Tackling the issue of excess paper cups, they’ve team recycled water with paper pulp to create trays that can be used to store the solid bath oils. For the packaging enthusiasts who don’t want to compromise on the prettiness factor, Lush still offer organic knot wraps to transport or gift your lush cosmetics. Last year they upcycled 10 tonnes of vintage scarves and converted them into the wraps. Worried you won’t be able to decipher what’s in the product? They’ve thought of that too. Their Lush Lens app allows you to scan a product before presenting you with all the related info.
Precise Zero Fragrance Ozone Defence Nutrify Serum
New skincare brand Privise have cracked it when it comes to volatile ingredients. “It took time, but we realised we could stabilise Vitamin C by adding Vitamin B5 and B3. This was a significant breakthrough, because not only does it mean the consumer can buy one product instead of two, but we use less packaging, less petrol and much less paper stock through the supply chain,” reveals founder Sean Harrington.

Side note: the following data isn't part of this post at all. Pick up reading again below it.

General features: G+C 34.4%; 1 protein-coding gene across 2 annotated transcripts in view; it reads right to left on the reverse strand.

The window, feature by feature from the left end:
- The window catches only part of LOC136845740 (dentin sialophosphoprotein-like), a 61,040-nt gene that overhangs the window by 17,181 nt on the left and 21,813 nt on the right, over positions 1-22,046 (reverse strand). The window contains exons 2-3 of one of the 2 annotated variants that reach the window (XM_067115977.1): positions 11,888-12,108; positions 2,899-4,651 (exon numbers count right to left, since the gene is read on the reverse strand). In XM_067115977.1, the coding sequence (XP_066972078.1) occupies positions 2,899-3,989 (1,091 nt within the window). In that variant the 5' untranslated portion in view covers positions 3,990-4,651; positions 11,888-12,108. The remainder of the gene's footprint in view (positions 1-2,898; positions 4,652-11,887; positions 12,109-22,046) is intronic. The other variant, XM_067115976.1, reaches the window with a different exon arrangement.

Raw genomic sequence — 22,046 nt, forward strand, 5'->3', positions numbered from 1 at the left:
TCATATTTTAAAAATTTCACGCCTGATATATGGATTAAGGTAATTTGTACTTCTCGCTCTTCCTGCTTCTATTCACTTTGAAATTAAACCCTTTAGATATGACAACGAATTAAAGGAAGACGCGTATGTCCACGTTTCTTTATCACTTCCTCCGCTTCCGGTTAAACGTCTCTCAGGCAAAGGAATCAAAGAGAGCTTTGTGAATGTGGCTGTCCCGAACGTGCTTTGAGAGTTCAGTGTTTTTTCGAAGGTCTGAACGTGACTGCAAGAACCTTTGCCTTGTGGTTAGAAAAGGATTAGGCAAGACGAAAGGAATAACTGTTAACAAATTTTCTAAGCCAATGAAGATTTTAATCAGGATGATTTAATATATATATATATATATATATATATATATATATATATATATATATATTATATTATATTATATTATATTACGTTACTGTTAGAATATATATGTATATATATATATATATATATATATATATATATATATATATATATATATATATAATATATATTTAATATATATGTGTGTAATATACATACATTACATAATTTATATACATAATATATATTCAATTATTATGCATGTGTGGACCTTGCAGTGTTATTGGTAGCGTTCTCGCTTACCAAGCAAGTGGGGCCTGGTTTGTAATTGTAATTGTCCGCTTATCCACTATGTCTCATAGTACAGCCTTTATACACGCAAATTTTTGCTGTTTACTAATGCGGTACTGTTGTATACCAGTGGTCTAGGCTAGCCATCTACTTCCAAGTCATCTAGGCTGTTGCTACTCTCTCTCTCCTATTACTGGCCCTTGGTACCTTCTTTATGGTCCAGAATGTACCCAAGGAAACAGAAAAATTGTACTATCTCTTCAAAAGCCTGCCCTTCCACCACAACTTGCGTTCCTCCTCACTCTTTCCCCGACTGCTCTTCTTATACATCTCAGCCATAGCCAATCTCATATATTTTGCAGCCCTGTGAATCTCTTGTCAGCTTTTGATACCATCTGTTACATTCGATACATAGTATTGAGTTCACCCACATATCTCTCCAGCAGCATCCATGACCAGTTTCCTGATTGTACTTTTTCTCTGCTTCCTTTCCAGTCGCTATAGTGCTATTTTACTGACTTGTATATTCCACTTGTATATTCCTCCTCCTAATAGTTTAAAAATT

REN Atlantic Kelp and Magnesium Anti-Fatigue Body Wash
In a bid to become a zero-waste brand, Ren have teamed up with NGOs to source plastic from oceans, beaches, rivers, and lakes which then goes into making the bottles for their latest body wash. Cleverly, the pump has also been made without the metal coil spring, which serves to reduce the environmental impact of the bottles even further. Ren has also announced that the recycled plastic packaging will be expanded later this year to include additional products in the range such as hand and body lotion. Watch this space.
Tata Harper Clarifying Cleanser